Looking at genetic solutions to mosquito-borne disease
For humans, the deadliest
animal on the planet is the mosquito. In 2017, almost half a million people
died of malaria alone, while others were infected with mosquito-borne diseases
like Zika and Dengue fever.
As researchers look for ways
to stop these diseases, they’re increasingly turning to genetic modification as
a way to reduce or eradicate mosquito populations. Genetic engineering can
create sterile mosquitoes, mosquitoes that produce non-viable offspring, and
even mosquitoes unable to carry the Malaria virus.
Although genetic modification
could be the best way to stop the spread of deadly mosquito-borne diseases, it
is not without risk. That’s why research teams are generally cautious about
releasing modified mosquitoes into wild populations. On the other hand, some
believe that it’s unethical not to take advantage of a technology that could
save hundreds of thousands of lives worldwide.
Mosquitoes and malaria
Mosquitoes are, unfortunately,
the ideal carrier for human disease. They feed on blood, and transmit viruses
as they do so. A single female can lay thousands of eggs in her lifetime, so
their population numbers are in the trillions. Because there are so many of the
insects and they breed so rapidly, they’re impossible to eradicate using
The Anopheles mosquito is
responsible for most cases of malaria worldwide. Cases are concentrated in
Africa because the mosquitoes there have a longer lifespan, which gives the malaria
parasite time to develop within its host.
The disease starts
single-cell malaria microorganisms pass from a mosquito to a human. From there,
they reach the liver, ‘hide’ from the immune system, and multiply. When they
reach a certain level, they burst out of the liver cells and attack red blood
cells, which finally triggers an immune response – typically chills, headaches,
and fever. If treated promptly, infected people can recover. If not, anaemia
and respiratory distress can happen very quickly, leading to severe illness and
death. Children under five, pregnant women, and elderly people are most
susceptible to the disease.
Changing the carriers
Many cases of malaria can be
prevented with anti-malarial medication and regular spraying of insecticides in
homes. The problem is, access to medication, insecticides, and timely treatment
in case of infection is lacking. That’s why so many people suffer and die as a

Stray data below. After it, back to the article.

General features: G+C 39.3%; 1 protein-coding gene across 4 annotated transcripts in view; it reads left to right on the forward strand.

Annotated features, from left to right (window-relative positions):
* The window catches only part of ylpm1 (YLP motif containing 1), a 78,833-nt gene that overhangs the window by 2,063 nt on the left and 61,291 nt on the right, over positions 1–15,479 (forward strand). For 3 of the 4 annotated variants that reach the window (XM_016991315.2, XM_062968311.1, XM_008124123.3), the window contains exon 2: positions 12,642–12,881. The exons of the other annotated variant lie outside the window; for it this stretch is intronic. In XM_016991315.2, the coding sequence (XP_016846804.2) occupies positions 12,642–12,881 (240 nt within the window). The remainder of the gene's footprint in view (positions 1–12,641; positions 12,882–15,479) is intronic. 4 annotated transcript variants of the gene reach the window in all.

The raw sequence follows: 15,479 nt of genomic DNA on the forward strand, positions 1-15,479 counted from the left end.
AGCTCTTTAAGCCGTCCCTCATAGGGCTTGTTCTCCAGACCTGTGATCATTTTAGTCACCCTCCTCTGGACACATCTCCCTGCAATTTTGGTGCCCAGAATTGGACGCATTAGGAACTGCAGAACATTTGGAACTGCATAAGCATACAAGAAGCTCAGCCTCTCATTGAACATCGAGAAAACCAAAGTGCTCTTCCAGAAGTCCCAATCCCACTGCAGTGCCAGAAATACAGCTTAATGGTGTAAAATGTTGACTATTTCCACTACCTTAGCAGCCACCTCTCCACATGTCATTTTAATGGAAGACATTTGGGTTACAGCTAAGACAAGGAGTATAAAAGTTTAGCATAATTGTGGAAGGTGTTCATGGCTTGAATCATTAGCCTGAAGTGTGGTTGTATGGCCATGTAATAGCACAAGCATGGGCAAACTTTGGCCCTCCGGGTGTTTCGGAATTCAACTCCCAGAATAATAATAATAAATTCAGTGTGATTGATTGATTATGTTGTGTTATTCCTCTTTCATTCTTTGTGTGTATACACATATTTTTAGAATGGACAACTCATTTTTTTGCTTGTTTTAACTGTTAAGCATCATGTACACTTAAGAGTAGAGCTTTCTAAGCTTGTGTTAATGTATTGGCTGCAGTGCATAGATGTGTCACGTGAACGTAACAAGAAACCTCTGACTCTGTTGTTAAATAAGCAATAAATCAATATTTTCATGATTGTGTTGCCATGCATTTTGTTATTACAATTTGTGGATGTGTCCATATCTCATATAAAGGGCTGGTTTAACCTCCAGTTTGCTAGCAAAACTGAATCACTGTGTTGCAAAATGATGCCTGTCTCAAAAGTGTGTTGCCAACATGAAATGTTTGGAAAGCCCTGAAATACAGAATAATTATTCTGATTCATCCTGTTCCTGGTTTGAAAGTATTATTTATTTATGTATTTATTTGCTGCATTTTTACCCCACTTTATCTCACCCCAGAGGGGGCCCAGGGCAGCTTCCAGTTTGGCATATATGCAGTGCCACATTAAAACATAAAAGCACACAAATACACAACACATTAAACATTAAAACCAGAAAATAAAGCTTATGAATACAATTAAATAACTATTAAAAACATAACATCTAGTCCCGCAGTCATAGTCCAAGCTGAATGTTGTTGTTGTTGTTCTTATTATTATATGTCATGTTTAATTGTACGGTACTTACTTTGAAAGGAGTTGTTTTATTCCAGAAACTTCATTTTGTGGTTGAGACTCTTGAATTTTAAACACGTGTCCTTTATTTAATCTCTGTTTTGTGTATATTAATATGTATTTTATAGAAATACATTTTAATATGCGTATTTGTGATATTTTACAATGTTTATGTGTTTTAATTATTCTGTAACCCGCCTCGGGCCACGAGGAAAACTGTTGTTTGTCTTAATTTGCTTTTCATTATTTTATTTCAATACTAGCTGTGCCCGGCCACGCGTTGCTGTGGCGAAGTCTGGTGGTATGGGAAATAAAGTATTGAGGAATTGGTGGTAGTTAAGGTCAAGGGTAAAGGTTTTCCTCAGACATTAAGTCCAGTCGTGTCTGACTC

result of the disease.
Reducing or eliminating the
mosquito population would help everyone, even those with no access to
healthcare or preventative medication. Scientists have been working on genetic
solutions to the mosquito problem for decades, and have already created new
breeds of mosquito that could be released into the wild.
One type of engineered
mosquito is immune to the malaria virus, so it couldn’t pass it on to humans.
Once released into the wild population, the modified insects would pass on the
edited gene to their offspring, reducing transmission. One problem with this
approach is the way genes are passed on – the edited gene would only be passed
to around half the offspring.
Researchers have worked
around this problem by forcing the edited gene to become dominant. This way,
around 95% of the offspring would be immune to malaria. Scientists hope that
the changes would kick in so quickly that malaria – or the mosquitos – wouldn’t
have the chance to evolve. Of course, this approach could potentially be
adapted to prevent diseases like dengue fever, zika, Lyme disease, and even
Other options for disease
prevention include creating sterile male mosquitoes and releasing them into the
wild, reducing the population over time; engineering mosquitoes with offspring
that won’t survive to adulthood; and adding a gene that’s fatal to female
mosquitoes – the ones who bite – so female offspring die while males live to
pass on the gene. These modifications are all designed to reduce the mosquito
population drastically, reducing the spread of disease in turn.
Risks, concerns, and perceptions
Any deliberate human
influence on nature comes with the risk of unintended consequences – think of
settlers introducing ferrets to control rat populations, and unintentionally
decimating native birds instead. Although there is a long history of people breeding
animal species for specific purposes, we have never deliberately interfered on
a genetic level before.
Although scientists working
on genetically engineered mosquitoes are confident in their work, they’re also
aware of the potential for negative consequences. If the genetic changes don’t
spread as rapidly as projected, mosquitoes or the malaria parasite could have
time to adapt, which could make the problem worse. For example, if modified
mosquitoes became more aggressive, or the malaria parasite adapted to infect
other species, malaria transmission could increase rather than decrease.
Other barriers include
resistance to genetic solutions from outside the scientific community. Many
people fear genetic engineering, and misunderstand how it works, which leads to
pushback when modified mosquito releases are planned. For example, some people
fear that mosquitoes bred to be sterile could pass sterility on to humans, not
understanding that genes are not passed from species to species.
Genetic engineering is already
Despite misperceptions and
potential risks, it’s likely that controlled releases of engineered mosquitoes
will happen soon – in fact, some limited trials have already taken place. As
researchers test the technology and build trust with local populations, they
should eventually be able to modify wild mosquito populations for the benefit
of humans everywhere.
Although change always comes
with the possibility of unforeseen consequences, in this case, doing nothing is
hardly an option. Every day, thousands of human beings die as a result of
mosquito-borne disease – surely, preventing suffering on such a huge scale is
worth the risk.